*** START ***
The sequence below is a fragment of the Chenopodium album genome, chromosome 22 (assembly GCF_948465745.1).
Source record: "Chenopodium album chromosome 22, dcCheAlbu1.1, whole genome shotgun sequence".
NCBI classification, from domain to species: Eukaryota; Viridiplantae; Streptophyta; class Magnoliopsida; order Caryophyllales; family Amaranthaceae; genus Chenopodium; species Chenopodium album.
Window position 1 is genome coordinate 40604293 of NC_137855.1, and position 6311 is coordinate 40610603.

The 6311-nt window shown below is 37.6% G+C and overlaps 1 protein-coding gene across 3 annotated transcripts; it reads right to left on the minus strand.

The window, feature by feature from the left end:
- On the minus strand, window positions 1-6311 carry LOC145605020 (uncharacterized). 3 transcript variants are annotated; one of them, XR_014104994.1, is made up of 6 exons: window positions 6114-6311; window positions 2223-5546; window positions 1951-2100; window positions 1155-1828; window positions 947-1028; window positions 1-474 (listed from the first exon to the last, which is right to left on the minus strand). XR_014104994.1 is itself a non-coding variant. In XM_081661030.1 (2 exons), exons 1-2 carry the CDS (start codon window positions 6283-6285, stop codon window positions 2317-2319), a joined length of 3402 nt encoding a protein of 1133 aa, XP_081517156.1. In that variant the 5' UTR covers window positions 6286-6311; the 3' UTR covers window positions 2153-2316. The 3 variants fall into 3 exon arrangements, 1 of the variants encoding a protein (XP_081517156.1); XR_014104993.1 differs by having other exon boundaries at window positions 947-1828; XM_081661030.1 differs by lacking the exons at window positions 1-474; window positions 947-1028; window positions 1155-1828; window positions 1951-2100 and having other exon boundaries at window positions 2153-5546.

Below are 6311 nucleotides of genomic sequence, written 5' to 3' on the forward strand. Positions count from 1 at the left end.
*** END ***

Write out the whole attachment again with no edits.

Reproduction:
The sequence below is a fragment of the Chenopodium album genome, chromosome 22 (assembly GCF_948465745.1).
Source record: "Chenopodium album chromosome 22, dcCheAlbu1.1, whole genome shotgun sequence".
NCBI classification, from domain to species: Eukaryota; Viridiplantae; Streptophyta; class Magnoliopsida; order Caryophyllales; family Amaranthaceae; genus Chenopodium; species Chenopodium album.
Window position 1 is genome coordinate 40604293 of NC_137855.1, and position 6311 is coordinate 40610603.

The 6311-nt window shown below is 37.6% G+C and overlaps 1 protein-coding gene across 3 annotated transcripts; it reads right to left on the minus strand.

The window, feature by feature from the left end:
- On the minus strand, window positions 1-6311 carry LOC145605020 (uncharacterized). 3 transcript variants are annotated; one of them, XR_014104994.1, is made up of 6 exons: window positions 6114-6311; window positions 2223-5546; window positions 1951-2100; window positions 1155-1828; window positions 947-1028; window positions 1-474 (listed from the first exon to the last, which is right to left on the minus strand). XR_014104994.1 is itself a non-coding variant. In XM_081661030.1 (2 exons), exons 1-2 carry the CDS (start codon window positions 6283-6285, stop codon window positions 2317-2319), a joined length of 3402 nt encoding a protein of 1133 aa, XP_081517156.1. In that variant the 5' UTR covers window positions 6286-6311; the 3' UTR covers window positions 2153-2316. The 3 variants fall into 3 exon arrangements, 1 of the variants encoding a protein (XP_081517156.1); XR_014104993.1 differs by having other exon boundaries at window positions 947-1828; XM_081661030.1 differs by lacking the exons at window positions 1-474; window positions 947-1028; window positions 1155-1828; window positions 1951-2100 and having other exon boundaries at window positions 2153-5546.

Below are 6311 nucleotides of genomic sequence, written 5' to 3' on the forward strand. Positions count from 1 at the left end.